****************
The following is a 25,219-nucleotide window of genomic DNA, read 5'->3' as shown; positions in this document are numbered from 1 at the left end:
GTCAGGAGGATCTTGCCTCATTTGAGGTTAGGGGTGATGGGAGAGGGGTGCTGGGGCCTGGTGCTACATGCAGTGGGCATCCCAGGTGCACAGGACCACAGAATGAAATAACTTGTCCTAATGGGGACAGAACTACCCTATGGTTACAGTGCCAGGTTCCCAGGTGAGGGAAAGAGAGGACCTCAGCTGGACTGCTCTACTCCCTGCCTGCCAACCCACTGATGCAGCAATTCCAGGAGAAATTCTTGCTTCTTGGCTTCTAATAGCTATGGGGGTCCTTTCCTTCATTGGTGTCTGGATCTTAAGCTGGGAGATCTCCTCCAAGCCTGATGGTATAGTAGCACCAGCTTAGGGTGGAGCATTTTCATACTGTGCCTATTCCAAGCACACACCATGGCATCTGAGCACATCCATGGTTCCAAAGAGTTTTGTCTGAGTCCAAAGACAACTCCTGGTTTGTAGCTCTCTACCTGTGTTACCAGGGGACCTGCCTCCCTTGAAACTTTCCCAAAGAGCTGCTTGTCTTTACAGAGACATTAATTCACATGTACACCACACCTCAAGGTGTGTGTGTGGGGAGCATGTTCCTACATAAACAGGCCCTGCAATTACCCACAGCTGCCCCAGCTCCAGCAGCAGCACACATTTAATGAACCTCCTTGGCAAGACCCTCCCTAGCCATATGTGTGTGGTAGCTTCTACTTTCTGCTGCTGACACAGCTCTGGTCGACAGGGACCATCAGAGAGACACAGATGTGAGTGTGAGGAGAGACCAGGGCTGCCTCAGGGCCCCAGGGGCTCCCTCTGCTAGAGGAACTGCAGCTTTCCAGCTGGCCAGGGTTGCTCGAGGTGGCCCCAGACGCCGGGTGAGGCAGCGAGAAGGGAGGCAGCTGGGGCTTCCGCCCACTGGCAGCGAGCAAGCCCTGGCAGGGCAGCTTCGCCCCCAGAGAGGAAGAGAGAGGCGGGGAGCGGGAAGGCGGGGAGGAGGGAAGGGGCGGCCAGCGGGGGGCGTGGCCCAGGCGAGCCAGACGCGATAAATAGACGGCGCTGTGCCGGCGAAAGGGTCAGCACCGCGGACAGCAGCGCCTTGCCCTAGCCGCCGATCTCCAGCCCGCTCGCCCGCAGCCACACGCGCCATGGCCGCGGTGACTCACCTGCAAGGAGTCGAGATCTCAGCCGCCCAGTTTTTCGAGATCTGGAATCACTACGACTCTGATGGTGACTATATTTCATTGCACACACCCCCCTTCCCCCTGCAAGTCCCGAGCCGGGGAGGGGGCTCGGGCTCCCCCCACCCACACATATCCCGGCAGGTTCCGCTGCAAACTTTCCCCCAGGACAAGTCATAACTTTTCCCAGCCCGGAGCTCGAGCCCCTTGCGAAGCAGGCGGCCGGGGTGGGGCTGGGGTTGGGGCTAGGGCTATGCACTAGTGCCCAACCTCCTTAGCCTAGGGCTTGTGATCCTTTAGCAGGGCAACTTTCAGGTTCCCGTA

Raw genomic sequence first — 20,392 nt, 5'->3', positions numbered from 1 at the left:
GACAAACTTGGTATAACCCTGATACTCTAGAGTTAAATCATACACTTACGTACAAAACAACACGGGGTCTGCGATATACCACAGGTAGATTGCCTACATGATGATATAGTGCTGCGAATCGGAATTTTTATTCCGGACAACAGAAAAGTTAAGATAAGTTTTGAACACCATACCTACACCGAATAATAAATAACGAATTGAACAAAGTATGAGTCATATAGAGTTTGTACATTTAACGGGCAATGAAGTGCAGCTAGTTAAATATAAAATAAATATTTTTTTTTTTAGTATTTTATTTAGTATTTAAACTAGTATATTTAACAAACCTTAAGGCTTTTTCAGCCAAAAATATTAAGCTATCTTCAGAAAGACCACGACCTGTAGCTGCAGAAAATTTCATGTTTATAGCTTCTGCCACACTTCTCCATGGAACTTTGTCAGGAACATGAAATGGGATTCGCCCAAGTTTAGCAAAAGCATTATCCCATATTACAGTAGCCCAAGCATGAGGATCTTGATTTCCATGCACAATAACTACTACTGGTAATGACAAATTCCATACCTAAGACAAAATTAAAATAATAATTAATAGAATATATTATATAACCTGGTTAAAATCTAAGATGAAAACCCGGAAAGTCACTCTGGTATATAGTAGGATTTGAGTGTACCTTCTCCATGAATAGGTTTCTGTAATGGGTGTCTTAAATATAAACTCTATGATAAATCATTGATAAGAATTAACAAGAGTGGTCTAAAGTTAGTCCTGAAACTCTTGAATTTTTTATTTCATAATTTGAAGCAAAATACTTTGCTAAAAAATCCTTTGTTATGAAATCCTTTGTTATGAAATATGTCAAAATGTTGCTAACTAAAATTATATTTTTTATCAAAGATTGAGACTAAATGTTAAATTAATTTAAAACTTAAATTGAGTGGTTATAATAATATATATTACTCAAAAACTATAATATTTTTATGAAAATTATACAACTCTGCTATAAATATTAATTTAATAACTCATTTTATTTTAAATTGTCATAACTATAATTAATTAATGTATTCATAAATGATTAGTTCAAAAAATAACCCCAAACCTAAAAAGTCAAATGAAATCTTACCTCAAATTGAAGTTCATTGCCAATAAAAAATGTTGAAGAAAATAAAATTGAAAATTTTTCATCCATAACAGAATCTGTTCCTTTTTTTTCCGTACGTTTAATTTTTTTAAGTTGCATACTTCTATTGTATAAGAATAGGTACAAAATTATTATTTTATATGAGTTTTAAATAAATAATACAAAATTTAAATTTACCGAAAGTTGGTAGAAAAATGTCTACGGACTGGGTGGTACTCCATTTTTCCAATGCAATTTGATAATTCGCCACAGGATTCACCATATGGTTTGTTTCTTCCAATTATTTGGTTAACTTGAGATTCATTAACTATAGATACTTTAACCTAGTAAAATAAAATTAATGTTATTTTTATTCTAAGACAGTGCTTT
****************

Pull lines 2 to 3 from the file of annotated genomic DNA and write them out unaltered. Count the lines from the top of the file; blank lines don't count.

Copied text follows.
GTCAGGAGGATCTTGCCTCATTTGAGGTTAGGGGTGATGGGAGAGGGGTGCTGGGGCCTGGTGCTACATGCAGTGGGCATCCCAGGTGCACAGGACCACAGAATGAAATAACTTGTCCTAATGGGGACAGAACTACCCTATGGTTACAGTGCCAGGTTCCCAGGTGAGGGAAAGAGAGGACCTCAGCTGGACTGCTCTACTCCCTGCCTGCCAACCCACTGATGCAGCAATTCCAGGAGAAATTCTTGCTTCTTGGCTTCTAATAGCTATGGGGGTCCTTTCCTTCATTGGTGTCTGGATCTTAAGCTGGGAGATCTCCTCCAAGCCTGATGGTATAGTAGCACCAGCTTAGGGTGGAGCATTTTCATACTGTGCCTATTCCAAGCACACACCATGGCATCTGAGCACATCCATGGTTCCAAAGAGTTTTGTCTGAGTCCAAAGACAACTCCTGGTTTGTAGCTCTCTACCTGTGTTACCAGGGGACCTGCCTCCCTTGAAACTTTCCCAAAGAGCTGCTTGTCTTTACAGAGACATTAATTCACATGTACACCACACCTCAAGGTGTGTGTGTGGGGAGCATGTTCCTACATAAACAGGCCCTGCAATTACCCACAGCTGCCCCAGCTCCAGCAGCAGCACACATTTAATGAACCTCCTTGGCAAGACCCTCCCTAGCCATATGTGTGTGGTAGCTTCTACTTTCTGCTGCTGACACAGCTCTGGTCGACAGGGACCATCAGAGAGACACAGATGTGAGTGTGAGGAGAGACCAGGGCTGCCTCAGGGCCCCAGGGGCTCCCTCTGCTAGAGGAACTGCAGCTTTCCAGCTGGCCAGGGTTGCTCGAGGTGGCCCCAGACGCCGGGTGAGGCAGCGAGAAGGGAGGCAGCTGGGGCTTCCGCCCACTGGCAGCGAGCAAGCCCTGGCAGGGCAGCTTCGCCCCCAGAGAGGAAGAGAGAGGCGGGGAGCGGGAAGGCGGGGAGGAGGGAAGGGGCGGCCAGCGGGGGGCGTGGCCCAGGCGAGCCAGACGCGATAAATAGACGGCGCTGTGCCGGCGAAAGGGTCAGCACCGCGGACAGCAGCGCCTTGCCCTAGCCGCCGATCTCCAGCCCGCTCGCCCGCAGCCACACGCGCCATGGCCGCGGTGACTCACCTGCAAGGAGTCGAGATCTCAGCCGCCCAGTTTTTCGAGATCTGGAATCACTACGACTCTGATGGTGACTATATTTCATTGCACACACCCCCCTTCCCCCTGCAAGTCCCGAGCCGGGGAGGGGGCTCGGGCTCCCCCCACCCACACATATCCCGGCAGGTTCCGCTGCAAACTTTCCCCCAGGACAAGTCATAACTTTTCCCAGCCCGGAGCTCGAGCCCCTTGCGAAGCAGGCGGCCGGGGTGGGGCTGGGGTTGGGGCTAGGGCTATGCACTAGTGCCCAACCTCCTTAGCCTAGGGCTTGTGATCCTTTAGCAGGGCAACTTTCAGGTTCCCGTA

Raw genomic sequence first — 20,392 nt, 5'->3', positions numbered from 1 at the left: